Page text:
One of Cape Town’s most distinctive neighbourhoods, Bo-Kaap, is on lockdown.
The Chairperson of the Bo-Kaap Civic and Ratepayers Association, Osman Shaboodien, has announced that the community is heeding President Cyril Ramaphosa's call to practise social distancing and good hygiene.
"As Bo-Kaap is a tourist destination we are more prone than other areas to get into contact with tourists from high-risk countries,” said Shaboodien. “We, therefore, place the tourism industry and government on notice that Bo-Kaap will be on lockdown and no tourists will be allowed into our area.”
He said the Bo-Kaap community had an average age demographic of 60-62 years, considered high risk for COVID-19.
"We have lots of buses coming through Bo-Kaap. We felt that the announcement was necessary after President Cyril Ramaphosa declared a national State of Disaster, as a precautionary measure.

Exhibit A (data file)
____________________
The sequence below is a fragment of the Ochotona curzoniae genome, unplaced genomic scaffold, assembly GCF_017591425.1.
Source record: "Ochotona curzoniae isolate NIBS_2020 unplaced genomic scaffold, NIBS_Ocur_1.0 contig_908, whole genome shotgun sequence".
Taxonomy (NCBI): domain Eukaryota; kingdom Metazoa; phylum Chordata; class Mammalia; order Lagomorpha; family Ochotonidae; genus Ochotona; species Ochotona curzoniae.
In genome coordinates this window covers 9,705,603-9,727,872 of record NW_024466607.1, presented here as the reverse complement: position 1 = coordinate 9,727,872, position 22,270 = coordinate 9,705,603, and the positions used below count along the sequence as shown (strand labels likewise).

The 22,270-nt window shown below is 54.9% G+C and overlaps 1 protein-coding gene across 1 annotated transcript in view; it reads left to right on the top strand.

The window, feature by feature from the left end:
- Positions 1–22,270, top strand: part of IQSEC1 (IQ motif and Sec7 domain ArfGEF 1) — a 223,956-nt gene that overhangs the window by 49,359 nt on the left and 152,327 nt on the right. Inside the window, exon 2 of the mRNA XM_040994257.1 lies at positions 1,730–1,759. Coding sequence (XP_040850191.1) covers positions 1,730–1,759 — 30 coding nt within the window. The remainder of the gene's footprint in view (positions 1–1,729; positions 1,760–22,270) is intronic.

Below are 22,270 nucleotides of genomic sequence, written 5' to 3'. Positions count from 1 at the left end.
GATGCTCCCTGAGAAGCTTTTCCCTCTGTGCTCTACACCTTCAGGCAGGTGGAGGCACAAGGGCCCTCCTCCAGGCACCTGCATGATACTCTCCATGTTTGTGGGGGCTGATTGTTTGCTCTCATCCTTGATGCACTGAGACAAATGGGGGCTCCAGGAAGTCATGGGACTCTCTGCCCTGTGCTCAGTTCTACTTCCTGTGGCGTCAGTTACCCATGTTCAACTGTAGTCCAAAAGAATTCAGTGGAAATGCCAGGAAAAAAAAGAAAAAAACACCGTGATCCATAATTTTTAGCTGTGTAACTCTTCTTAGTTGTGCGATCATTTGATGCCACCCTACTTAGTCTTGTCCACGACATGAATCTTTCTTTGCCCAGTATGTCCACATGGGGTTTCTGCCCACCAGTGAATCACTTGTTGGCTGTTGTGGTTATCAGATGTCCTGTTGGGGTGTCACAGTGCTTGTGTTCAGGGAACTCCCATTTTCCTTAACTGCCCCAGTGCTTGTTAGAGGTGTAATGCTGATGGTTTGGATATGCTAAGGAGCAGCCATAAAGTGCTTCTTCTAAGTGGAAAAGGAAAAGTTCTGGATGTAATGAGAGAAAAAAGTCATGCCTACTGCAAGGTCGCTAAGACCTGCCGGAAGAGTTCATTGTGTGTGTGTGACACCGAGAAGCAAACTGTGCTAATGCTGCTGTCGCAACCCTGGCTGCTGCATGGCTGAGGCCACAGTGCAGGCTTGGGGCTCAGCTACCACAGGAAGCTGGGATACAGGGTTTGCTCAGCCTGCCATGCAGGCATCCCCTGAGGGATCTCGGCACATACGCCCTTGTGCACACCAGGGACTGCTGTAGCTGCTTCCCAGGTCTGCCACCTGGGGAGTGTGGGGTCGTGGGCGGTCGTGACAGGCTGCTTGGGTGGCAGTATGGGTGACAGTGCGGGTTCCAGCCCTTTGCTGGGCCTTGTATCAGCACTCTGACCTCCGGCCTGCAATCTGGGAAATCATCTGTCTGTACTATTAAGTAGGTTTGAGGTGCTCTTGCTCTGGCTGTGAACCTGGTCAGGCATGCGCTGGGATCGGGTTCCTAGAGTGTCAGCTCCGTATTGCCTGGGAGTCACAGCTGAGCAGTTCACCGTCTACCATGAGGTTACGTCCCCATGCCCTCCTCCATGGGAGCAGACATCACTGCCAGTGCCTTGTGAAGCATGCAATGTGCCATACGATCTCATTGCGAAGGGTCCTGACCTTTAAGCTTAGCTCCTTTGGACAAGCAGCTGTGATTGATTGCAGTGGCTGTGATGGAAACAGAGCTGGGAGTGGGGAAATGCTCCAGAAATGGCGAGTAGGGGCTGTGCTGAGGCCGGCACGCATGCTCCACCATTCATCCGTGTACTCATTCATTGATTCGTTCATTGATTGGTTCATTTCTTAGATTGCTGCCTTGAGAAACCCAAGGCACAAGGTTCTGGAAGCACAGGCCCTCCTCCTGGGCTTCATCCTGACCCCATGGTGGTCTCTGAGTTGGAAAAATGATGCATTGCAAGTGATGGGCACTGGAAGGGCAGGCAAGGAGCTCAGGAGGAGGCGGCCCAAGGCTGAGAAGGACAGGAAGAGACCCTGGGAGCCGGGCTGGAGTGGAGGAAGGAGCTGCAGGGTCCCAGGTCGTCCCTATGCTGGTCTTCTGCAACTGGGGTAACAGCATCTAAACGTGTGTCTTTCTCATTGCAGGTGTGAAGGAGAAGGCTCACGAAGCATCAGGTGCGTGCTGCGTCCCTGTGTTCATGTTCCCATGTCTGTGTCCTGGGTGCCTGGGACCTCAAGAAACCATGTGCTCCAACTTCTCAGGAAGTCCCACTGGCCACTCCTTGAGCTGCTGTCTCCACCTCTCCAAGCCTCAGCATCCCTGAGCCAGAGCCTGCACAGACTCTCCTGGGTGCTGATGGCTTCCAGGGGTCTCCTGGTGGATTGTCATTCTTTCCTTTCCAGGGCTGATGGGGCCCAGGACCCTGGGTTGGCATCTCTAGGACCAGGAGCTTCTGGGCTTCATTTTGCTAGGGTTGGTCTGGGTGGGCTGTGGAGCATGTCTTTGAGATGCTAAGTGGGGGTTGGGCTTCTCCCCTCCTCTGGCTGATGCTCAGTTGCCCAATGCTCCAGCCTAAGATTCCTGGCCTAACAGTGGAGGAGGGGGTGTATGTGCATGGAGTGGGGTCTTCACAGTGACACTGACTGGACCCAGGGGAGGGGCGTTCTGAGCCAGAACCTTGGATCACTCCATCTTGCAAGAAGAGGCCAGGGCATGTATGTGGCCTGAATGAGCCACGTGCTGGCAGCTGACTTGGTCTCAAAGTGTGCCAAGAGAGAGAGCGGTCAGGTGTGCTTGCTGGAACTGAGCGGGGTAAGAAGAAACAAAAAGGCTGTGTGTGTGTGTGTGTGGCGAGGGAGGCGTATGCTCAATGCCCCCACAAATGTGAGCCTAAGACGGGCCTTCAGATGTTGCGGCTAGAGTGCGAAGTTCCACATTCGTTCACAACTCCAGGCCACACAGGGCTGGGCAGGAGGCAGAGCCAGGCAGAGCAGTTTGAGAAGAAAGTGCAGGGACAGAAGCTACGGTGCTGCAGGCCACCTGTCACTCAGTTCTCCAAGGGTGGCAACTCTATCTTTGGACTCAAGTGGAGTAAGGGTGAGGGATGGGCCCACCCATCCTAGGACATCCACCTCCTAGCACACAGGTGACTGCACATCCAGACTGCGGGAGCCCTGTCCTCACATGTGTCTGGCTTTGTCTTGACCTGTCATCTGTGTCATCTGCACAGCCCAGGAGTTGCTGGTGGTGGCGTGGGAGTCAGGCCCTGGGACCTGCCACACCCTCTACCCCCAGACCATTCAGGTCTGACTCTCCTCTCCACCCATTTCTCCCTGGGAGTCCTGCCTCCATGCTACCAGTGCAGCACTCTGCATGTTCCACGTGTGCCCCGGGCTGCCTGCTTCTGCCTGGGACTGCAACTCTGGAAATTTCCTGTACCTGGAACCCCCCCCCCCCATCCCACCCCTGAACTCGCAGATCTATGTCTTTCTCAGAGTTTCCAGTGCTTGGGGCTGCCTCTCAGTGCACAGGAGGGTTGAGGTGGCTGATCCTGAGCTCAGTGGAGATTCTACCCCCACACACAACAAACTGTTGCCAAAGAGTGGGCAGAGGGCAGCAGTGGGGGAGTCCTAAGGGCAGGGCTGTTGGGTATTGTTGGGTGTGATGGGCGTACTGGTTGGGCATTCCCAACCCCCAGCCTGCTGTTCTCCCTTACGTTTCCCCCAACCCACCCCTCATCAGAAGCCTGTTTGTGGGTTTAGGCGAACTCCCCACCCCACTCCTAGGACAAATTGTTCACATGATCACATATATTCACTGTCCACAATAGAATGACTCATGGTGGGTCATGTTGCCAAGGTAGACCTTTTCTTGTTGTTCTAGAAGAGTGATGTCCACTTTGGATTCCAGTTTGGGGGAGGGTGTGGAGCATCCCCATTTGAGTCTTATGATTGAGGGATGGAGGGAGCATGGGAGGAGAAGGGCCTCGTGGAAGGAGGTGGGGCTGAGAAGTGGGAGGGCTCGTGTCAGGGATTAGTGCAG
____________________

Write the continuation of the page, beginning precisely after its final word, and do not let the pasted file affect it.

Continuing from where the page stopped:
"We understand that some residents are involved in the tourism sector so it's not going to be easy and the decision was not taken lightly, but will be the best for our community.”
RIM extends suspension of tours
Robben Island Museum (RIM) has extended the suspension of tours from March 18 until such time that conditions allow it to be lifted.
“The conditions of our operations place our employees, visitors and patrons – whose health and lives are our top priority – in a vulnerable position of being potentially exposed to the virus in different ways,” said RIM in a media statement.
The Museum welcomes 1 000 visitors a day and by suspending tours it is heeding the President’s call to prohibit gatherings of more than 100 people.
On March 16, RIM announced that it would not impose any rescheduling fees or sanctions on visitors or tour operators who wished to postpone their tour to a later date or, in a worst-case scenario, cancel tours.
RIM’s ticket price was scheduled to increase from June 1. Given the circumstances, the museum said there would not be additional charges on any tickets rescheduled after June 1.